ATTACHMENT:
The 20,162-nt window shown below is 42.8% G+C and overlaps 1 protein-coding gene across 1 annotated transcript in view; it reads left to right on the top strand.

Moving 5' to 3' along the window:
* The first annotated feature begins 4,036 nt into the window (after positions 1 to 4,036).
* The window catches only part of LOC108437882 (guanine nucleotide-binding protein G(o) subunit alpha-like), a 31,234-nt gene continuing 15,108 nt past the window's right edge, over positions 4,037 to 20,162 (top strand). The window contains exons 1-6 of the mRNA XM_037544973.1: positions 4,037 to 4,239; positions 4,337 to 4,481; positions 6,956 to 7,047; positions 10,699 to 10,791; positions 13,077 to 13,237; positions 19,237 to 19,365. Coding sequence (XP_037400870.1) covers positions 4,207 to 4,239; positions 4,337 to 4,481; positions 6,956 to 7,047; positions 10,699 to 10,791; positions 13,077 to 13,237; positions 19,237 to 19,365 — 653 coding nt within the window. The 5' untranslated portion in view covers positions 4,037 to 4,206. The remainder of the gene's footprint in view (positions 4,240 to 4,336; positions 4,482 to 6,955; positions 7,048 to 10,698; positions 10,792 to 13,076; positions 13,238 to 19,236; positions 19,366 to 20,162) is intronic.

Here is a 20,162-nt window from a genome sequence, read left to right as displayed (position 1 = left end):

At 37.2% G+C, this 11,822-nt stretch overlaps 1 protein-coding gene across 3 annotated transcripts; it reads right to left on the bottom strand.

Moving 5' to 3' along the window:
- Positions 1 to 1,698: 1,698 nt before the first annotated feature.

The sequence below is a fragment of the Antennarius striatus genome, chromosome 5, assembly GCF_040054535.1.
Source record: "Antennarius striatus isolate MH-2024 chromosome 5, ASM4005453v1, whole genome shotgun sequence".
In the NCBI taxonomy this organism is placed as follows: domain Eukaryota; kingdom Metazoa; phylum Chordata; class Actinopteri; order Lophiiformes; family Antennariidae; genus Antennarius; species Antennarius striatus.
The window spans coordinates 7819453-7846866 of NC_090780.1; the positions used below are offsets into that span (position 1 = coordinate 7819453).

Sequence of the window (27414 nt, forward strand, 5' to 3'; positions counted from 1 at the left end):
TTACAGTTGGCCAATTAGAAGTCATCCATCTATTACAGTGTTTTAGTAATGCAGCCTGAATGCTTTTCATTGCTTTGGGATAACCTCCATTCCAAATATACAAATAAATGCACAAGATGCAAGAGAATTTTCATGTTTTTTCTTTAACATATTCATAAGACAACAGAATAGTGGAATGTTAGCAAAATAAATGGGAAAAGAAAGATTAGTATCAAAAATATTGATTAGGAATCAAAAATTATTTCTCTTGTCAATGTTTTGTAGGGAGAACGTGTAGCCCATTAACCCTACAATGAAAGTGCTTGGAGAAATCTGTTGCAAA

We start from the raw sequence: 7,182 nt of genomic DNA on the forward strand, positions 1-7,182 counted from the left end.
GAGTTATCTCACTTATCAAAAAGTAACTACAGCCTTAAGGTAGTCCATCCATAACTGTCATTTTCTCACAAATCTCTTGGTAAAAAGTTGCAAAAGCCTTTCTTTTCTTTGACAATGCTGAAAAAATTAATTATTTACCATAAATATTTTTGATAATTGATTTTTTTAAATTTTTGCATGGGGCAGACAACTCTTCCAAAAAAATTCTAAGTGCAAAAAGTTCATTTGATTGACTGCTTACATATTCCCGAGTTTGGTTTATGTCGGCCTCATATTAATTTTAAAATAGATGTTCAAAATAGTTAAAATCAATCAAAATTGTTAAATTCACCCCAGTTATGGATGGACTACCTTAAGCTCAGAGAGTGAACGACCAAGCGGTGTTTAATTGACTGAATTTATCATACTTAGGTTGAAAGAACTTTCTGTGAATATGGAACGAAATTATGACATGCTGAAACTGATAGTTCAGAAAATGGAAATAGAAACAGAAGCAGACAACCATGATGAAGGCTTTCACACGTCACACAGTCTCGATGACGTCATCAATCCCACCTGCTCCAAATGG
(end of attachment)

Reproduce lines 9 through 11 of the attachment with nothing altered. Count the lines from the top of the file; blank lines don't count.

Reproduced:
The sequence below is a fragment of the Antennarius striatus genome, chromosome 5, assembly GCF_040054535.1.
Source record: "Antennarius striatus isolate MH-2024 chromosome 5, ASM4005453v1, whole genome shotgun sequence".
In the NCBI taxonomy this organism is placed as follows: domain Eukaryota; kingdom Metazoa; phylum Chordata; class Actinopteri; order Lophiiformes; family Antennariidae; genus Antennarius; species Antennarius striatus.